Even if we agreed that science and philosophy were both trying to find the truth, rather than science looking for useful models and more accurate predictions, they're looking for very different kinds of truth. They operate best in different domains. Science is pretty lousy about a lot of questions. Those tend to be the domain of philosophy. Philosophy is pretty lousy at answering questions about the physical world. "How does lightning work" is a dumb question to ask a philosopher. "What is true happiness?" is a dumb question to ask a scientist. At least the philosopher might have a framework to talk about it.
He's not going to come up with an empirically proven answer. Because the subject domain isn't empirical.
Which circles back to "How do we know that, other than we've observed it for a very short while (on a universal timescale) and those observations we can make of deep time, either far away in space or in traces they've left don't appear to contradict the theory."
In other words, induction.
It also circles back to the earlier bit about science producing working models, not Absolute Truth. We don't know that this holds absolutely, but it produces useful and accurate predictions for now. If that changes, we'll revise the model.
I don't know if it was a good or bad idea, but the implementation has led to a lot of problems. It may just have been hastily done and the fallout from trying to fix it now would just be too much.
Four Dollar Dungeons wrote:
To that extent and on that scale, it works well. Though I don't have any problem with module writers making assumptions about how the PCs will approach the site and write text that way, as long as it's relatively easy to adjust. In fact, I'd like to see suggestions for what happens with alternate approaches more often and especially how the inhabitants react to various approaches - what happens when an alarm is raised, what happens if the PCs retreat and return later, etc.
My philosophical riddles are not philosophical riddles!
That's basically it. If it can't be evaluated by empirical evidence and the scientific method, it's worthless. And if it can be, you should be using science, not whatever else you're talking about.
Anything other than science is worthless because it isn't science.
The "don't prep plot" thing works well for homebrew adventures, since you can prep the new places and situations as the players make choices. It can even work for small scale published adventures, as long as the bad guys are relatively limited in scope, though you basically wind up with a basic location based adventure. You just prep everything they could reasonably do and since the scope is limited, the PCs won't likely windup outside of it and will probably get to see most of it. If nothing else, you're prepping enough plot to get the PCs into the module's dungeon, since if you don't they're not actually playing this module.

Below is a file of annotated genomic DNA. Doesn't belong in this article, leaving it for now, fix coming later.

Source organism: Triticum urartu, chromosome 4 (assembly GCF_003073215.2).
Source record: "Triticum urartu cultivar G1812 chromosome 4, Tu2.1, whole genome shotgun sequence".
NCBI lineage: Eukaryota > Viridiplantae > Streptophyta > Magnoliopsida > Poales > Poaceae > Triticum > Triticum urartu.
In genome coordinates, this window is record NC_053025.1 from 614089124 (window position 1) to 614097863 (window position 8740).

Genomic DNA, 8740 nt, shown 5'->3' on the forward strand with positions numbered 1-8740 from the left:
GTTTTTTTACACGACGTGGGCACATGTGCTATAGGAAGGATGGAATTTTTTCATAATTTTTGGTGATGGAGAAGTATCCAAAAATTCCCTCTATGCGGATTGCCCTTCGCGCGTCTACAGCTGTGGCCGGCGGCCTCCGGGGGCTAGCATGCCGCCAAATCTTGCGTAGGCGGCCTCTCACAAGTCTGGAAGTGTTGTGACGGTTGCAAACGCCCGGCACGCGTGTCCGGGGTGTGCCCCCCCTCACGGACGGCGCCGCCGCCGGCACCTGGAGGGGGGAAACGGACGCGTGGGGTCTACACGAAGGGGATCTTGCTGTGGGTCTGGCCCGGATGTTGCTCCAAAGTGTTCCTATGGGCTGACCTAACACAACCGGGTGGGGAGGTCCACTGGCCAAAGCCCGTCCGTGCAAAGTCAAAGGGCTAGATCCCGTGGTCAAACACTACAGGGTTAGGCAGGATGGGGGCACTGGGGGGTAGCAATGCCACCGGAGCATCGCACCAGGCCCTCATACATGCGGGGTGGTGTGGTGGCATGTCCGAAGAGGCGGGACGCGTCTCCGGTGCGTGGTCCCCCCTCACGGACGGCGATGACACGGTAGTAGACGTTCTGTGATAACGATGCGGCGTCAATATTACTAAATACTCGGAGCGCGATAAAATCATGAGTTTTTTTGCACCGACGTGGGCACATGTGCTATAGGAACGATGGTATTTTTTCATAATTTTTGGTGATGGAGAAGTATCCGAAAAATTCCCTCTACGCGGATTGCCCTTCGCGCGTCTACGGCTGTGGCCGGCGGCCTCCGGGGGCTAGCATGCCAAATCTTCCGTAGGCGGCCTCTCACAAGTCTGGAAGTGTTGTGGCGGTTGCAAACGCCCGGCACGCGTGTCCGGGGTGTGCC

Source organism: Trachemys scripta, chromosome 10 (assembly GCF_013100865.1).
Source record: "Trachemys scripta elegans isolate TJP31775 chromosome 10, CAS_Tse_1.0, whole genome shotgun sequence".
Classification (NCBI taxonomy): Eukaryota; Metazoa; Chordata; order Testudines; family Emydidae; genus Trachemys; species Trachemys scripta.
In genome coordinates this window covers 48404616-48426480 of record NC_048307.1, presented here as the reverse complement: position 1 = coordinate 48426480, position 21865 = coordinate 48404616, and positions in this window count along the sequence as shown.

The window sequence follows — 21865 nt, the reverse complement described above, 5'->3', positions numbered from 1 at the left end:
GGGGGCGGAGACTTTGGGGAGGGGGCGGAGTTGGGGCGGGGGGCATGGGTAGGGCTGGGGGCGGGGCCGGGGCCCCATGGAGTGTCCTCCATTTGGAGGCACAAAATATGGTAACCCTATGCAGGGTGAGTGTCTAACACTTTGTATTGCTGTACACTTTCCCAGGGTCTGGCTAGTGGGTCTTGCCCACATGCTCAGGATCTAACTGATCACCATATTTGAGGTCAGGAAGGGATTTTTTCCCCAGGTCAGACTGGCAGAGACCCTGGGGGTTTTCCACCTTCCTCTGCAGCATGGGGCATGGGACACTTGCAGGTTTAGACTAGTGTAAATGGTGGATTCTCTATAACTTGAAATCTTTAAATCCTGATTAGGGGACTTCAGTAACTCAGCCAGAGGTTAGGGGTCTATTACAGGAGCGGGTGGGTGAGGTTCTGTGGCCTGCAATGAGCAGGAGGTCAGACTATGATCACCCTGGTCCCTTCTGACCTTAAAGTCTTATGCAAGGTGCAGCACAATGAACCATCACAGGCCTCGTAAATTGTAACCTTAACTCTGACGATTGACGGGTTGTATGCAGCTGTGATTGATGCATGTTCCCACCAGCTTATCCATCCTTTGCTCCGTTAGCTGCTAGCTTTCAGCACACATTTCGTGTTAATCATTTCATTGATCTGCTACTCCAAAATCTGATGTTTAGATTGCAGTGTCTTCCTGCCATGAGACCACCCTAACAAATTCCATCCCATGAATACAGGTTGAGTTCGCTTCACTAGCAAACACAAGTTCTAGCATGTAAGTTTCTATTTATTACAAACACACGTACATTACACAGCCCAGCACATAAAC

Something on the scale of Paizo's APs or the 64-page modules, you really do have to prep plot if you want any and railroad the PCs to some extent. That's what you're selling. A prepared adventure. If you want to have prewritten stuff for the PCs to encounter, you've basically got to decide where they're going to go and roughly when.
Even on the encounter level, it's not a bad thing to make assumptions and write out how the monsters react if the assumptions bear out.
Your light reveals three large spiders, which turn towards the door as it creaks open.
That's the default assumption: You're coming through the door, with a light. If you don't have a light and can see anyway, you'll just need to rephrase (and figure out if the critters see in the dark. If you chase a goblin in, you'll need to change more drastically. If you come in the back way, through the secret trap door, that's different again. But it's a baseline, covering the most likely case and fairly easily adapted to circumstance.
I would actually like to see, on the slightly larger than encounter scale, more descriptions of how inhabitants will likely respond to the PCs. Especially for things like what they'll try to do if an alarm is raised or if the PCs withdraw and return on a later day.
All of which is sort of prepping plot, but trying to do so versatilely, rather than in a "This will happen" fashion.
It would actually make more sense than the current rules. Being on the other side of a wall is only +10 per foot of thickness. (I don't know if that rounds up or down, assuming it was a standard couple of inches or less interior wall.)Being invisible on the other side of the wall would add another +20. Even though you couldn't have seen them anyway.